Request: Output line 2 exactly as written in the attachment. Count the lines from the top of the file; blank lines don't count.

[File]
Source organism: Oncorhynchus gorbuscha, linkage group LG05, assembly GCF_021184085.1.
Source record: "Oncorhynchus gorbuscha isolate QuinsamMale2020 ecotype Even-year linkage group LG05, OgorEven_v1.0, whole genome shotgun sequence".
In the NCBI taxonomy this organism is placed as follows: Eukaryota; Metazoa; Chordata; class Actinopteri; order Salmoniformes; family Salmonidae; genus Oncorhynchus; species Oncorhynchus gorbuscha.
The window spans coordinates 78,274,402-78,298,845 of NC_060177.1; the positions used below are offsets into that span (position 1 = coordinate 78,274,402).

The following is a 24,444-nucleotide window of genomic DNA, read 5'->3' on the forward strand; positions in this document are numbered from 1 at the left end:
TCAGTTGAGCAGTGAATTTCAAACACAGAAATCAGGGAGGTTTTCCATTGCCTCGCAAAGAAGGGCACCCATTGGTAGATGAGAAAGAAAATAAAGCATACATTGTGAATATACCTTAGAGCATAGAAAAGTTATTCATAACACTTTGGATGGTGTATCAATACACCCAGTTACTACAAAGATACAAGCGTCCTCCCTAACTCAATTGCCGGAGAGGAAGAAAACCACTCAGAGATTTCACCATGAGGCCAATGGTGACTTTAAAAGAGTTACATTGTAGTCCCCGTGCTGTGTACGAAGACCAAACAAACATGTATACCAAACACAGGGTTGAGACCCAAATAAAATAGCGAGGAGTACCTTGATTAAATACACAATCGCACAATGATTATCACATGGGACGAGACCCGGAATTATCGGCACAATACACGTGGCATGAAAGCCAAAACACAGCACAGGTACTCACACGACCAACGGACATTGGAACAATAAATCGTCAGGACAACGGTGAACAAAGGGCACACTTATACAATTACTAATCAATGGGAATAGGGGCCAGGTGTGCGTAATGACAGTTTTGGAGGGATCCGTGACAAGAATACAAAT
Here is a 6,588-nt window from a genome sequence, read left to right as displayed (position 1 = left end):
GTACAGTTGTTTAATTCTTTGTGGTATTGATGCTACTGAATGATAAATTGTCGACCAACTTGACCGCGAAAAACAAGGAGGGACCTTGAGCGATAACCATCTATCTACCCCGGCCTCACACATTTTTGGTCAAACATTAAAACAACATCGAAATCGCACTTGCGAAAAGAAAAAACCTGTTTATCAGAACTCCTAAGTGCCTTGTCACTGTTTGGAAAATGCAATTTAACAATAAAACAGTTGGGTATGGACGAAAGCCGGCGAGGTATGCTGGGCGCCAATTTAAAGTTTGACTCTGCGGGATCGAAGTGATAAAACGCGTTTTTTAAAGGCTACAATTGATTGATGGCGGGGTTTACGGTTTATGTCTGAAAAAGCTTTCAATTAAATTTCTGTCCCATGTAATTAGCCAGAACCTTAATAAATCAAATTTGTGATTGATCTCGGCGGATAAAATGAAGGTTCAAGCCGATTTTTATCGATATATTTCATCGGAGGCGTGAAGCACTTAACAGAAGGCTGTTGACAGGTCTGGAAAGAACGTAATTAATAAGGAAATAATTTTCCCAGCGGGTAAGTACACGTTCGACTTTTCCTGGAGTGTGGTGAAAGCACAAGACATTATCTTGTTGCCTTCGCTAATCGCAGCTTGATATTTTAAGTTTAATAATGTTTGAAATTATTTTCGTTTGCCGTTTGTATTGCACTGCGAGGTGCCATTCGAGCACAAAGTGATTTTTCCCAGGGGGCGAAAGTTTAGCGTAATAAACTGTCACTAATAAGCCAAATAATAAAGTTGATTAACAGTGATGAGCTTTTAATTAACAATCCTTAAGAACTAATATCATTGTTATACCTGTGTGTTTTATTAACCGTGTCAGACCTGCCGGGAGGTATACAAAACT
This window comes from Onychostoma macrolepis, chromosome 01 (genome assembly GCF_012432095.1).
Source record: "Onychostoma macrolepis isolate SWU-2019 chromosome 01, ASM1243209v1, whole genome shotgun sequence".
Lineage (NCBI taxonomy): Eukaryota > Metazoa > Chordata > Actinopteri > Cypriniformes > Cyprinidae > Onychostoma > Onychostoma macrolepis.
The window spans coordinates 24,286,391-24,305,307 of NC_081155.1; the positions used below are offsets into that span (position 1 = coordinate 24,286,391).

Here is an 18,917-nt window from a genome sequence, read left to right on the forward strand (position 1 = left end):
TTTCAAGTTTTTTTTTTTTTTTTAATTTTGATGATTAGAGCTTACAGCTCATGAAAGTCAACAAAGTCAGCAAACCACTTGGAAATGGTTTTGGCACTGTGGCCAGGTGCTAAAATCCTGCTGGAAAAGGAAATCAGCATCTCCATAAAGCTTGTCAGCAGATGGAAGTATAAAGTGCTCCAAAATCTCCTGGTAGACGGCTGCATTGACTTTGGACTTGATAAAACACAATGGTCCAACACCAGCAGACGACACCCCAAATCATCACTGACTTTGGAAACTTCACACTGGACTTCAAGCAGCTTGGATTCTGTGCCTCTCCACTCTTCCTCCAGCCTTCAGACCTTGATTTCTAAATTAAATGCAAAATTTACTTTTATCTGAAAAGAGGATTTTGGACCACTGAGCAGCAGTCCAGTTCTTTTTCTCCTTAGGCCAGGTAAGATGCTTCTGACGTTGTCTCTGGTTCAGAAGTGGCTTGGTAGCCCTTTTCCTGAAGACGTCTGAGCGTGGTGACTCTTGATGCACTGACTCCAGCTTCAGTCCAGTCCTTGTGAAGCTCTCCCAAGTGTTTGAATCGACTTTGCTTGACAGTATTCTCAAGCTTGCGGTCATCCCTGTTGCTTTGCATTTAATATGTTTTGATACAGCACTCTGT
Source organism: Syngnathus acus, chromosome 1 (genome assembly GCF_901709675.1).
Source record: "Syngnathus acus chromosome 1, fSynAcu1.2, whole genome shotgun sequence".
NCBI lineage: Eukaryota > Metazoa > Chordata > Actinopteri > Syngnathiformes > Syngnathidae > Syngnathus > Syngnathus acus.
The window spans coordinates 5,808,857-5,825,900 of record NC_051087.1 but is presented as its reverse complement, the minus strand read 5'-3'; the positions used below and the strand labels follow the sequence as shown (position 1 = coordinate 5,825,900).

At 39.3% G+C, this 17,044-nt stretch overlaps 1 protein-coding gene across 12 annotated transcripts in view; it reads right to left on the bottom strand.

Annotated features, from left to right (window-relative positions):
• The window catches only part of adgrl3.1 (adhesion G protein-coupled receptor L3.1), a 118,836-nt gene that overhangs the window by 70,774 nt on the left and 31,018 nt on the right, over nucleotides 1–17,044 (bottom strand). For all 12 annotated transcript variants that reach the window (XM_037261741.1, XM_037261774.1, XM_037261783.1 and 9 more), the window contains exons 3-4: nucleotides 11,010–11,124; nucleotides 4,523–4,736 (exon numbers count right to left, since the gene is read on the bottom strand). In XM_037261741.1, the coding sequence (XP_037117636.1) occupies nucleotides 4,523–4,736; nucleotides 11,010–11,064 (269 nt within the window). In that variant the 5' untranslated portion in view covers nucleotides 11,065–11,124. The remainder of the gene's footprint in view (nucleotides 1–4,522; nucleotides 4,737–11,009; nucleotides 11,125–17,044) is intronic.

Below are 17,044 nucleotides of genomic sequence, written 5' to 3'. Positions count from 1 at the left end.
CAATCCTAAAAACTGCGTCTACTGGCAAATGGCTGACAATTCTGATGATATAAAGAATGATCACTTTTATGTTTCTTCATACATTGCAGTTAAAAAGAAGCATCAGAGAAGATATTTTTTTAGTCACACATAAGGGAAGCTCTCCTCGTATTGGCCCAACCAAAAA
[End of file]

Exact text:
Source record: "Oncorhynchus gorbuscha isolate QuinsamMale2020 ecotype Even-year linkage group LG05, OgorEven_v1.0, whole genome shotgun sequence".